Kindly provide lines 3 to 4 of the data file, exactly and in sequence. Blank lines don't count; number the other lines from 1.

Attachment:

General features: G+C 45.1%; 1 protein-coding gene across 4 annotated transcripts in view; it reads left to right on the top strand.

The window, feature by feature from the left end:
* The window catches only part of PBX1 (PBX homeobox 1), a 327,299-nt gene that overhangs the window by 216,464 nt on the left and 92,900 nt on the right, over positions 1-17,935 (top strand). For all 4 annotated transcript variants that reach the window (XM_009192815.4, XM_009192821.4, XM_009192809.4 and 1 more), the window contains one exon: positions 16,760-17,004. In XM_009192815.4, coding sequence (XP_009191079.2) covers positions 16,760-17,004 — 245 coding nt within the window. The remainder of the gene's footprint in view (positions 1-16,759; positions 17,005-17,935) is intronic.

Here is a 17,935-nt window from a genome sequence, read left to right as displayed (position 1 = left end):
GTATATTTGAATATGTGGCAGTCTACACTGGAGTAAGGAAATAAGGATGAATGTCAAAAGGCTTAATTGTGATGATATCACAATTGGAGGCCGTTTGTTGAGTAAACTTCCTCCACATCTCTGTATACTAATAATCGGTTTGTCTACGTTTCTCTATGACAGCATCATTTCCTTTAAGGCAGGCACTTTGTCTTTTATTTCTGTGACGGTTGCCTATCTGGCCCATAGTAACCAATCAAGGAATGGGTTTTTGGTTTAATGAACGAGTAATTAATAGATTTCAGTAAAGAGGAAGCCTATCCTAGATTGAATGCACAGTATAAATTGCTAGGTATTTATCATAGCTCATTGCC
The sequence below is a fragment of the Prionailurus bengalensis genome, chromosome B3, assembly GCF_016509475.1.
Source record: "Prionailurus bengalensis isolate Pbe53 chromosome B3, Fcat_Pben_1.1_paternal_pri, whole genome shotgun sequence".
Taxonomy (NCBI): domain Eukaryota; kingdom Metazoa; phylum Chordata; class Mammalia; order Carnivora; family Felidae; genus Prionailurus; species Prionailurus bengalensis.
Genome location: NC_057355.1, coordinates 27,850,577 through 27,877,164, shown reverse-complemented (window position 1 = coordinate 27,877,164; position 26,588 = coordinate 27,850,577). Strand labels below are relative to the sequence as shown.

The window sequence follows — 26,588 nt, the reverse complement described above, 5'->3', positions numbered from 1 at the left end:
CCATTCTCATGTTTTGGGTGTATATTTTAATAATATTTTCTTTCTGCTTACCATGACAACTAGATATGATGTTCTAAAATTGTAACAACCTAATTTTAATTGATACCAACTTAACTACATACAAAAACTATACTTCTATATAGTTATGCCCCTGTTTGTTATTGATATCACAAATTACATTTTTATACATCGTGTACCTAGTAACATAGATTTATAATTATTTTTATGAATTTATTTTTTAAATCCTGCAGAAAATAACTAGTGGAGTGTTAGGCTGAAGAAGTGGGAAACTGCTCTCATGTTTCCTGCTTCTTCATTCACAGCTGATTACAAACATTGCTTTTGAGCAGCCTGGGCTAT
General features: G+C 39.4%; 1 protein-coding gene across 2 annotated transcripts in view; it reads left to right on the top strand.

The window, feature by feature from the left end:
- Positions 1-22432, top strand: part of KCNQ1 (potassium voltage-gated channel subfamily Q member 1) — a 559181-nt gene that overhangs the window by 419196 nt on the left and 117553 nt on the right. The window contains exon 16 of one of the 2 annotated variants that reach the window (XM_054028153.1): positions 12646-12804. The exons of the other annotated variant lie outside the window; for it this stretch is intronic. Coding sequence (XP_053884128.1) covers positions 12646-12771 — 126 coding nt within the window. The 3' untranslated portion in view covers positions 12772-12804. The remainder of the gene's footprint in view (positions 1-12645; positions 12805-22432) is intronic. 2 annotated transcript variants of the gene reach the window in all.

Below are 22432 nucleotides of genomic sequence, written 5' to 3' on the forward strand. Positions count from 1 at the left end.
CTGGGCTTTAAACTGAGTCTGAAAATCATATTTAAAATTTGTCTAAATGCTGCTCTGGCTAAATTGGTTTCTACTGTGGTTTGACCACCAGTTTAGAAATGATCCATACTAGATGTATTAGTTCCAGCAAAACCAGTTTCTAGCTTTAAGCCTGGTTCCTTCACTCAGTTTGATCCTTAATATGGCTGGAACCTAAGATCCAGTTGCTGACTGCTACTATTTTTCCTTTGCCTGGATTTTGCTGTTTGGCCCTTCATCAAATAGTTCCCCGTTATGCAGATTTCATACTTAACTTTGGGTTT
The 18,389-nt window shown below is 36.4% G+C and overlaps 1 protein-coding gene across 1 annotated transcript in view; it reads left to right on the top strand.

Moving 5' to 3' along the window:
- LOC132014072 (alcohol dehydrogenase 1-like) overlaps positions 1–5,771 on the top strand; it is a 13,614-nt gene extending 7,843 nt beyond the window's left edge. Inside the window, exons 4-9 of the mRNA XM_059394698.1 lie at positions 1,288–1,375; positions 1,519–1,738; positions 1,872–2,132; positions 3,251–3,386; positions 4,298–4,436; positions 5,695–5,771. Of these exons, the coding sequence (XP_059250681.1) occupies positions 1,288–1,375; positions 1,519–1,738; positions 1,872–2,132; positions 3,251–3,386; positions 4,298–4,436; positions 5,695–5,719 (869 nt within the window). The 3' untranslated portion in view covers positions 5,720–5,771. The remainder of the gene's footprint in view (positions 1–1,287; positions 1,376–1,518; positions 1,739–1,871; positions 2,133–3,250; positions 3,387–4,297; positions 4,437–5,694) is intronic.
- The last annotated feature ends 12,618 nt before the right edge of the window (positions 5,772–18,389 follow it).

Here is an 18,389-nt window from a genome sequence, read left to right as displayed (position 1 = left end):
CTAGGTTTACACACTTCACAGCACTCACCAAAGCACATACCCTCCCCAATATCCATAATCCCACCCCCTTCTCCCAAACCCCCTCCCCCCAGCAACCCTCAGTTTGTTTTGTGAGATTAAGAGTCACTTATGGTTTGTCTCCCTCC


* The window catches only part of PBX1 (PBX homeobox 1), a 327,299-nt gene that overhangs the window by 216,464 nt on the left and 92,900 nt on the right, over positions 1-17,935 (top strand). For all 4 annotated transcript variants that reach the window (XM_009192815.4, XM_009192821.4, XM_009192809.4 and 1 more), the window contains one exon: positions 16,760-17,004. In XM_009192815.4, coding sequence (XP_009191079.2) covers positions 16,760-17,004 — 245 coding nt within the window. The remainder of the gene's footprint in view (positions 1-16,759; positions 17,005-17,935) is intronic.

Here is a 17,935-nt window from a genome sequence, read left to right as displayed (position 1 = left end):